individual rights against minimum constitutional standards2. Criminal trial courts are now authorized to scrutinize investigations and prosecutions and ensure

they meet basic constitutional standards. The means which the police acquire evidence against anAC can be challenged and if a rights violation is made out the evidence may be excluded

Application of the Charter1. Applies to “Parliament and the government of Canada” and “to the legislature and government of each

province” and anyone who derives authority from the legislation or the state (police, AG’s, ministers, etc)- All legislation must comply with the Charter

2. Does NOT apply to private individuals- Private security guards are not gov agents nor employees and they are not subject to gov control;

while their work may overlap with gov interests in preventing and investigating crime, it cannot besaid the security guards were acting as delegates of the gov carrying out its policies or programs

3. Applies to Agents- The Charter applies to the actions of private individuals who assist police in response to a specific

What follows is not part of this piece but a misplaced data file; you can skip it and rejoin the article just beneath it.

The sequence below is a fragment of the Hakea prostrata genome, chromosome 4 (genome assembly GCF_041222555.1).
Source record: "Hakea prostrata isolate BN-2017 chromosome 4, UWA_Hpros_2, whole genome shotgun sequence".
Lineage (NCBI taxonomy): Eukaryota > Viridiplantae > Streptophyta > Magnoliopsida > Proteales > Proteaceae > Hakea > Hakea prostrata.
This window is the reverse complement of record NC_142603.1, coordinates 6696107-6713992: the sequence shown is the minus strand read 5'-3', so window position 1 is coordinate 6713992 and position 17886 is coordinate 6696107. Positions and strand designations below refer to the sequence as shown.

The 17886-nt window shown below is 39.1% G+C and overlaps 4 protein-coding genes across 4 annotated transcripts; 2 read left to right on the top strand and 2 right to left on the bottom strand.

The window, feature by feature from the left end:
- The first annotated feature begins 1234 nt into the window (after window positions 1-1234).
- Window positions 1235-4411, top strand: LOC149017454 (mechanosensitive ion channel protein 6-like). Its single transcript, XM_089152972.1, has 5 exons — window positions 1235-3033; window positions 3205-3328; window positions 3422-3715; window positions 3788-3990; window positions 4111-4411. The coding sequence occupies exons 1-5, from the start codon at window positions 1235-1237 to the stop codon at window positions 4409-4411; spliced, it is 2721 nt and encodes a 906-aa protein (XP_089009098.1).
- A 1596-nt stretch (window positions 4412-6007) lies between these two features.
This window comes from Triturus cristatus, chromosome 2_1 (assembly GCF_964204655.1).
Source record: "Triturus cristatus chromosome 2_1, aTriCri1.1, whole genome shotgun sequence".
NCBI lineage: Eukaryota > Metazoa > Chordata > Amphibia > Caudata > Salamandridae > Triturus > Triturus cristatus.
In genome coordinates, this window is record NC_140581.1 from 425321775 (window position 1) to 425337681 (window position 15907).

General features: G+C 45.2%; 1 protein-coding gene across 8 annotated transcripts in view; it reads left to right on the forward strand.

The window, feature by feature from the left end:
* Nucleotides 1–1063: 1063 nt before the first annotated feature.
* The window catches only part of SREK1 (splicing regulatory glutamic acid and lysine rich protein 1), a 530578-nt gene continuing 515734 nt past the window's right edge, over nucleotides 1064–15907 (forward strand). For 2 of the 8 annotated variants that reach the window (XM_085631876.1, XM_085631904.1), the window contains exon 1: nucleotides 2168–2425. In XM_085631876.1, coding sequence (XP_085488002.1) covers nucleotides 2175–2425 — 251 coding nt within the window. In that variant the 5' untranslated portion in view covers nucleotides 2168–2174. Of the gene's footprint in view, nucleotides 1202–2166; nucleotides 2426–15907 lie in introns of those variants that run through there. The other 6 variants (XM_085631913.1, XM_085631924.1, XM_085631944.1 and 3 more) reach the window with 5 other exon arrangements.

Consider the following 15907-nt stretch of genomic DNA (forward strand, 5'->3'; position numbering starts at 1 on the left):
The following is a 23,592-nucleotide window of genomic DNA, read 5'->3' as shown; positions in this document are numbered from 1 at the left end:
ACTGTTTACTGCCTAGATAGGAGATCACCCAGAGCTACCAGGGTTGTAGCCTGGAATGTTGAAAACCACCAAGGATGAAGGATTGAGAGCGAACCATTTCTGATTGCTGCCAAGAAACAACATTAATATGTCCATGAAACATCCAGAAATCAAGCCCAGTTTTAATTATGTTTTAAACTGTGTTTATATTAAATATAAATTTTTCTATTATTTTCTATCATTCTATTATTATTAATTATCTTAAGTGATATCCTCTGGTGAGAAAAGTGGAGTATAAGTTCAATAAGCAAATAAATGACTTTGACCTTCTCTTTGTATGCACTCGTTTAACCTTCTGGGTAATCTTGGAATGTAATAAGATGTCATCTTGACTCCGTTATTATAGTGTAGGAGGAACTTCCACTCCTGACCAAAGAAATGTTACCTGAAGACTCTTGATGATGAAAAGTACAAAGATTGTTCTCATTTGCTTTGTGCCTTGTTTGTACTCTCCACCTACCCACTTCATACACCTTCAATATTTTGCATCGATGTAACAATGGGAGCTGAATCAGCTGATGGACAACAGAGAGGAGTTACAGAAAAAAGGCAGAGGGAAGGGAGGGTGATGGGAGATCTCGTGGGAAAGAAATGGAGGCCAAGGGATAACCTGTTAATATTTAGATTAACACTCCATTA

direction or request because the individual becomes a state agent- State agency test: “Would the exchange between the AC and the informer have taken place in the

form and manner in which it did but for the intervention of the state or its agents?” (R v Broyles)4. The Charter will almost never apply outside of Canada

- If the Charter does not apply, then a remedy under the Charter is not available- R v Harrer → If an accused is arrested and investigated in the US and US officials don’t give the

accused a right to counsel warning as required by sec 10(b), this will have no effect on theadmissibility of that accused’s statement at their Canadian criminal trial


- R v Cook → Two Canadian police officers who travel to the US to interview a suspect for a murderin Vancouver were required to comply with the Charter

Jurisdiction over Criminal Procedure and Criminal Prosecutions- The federal and provincial governments share responsibility over criminal procedure1. Federal Constitutional Authority

- Sec 91(27) gives the Parliament of Canada exclusive authority over “Criminal Law, including…Procedure in Criminal Matters”

- Parliament alone has the power to define what constitutes a crime and establish the rules relating tothe operation of the criminal process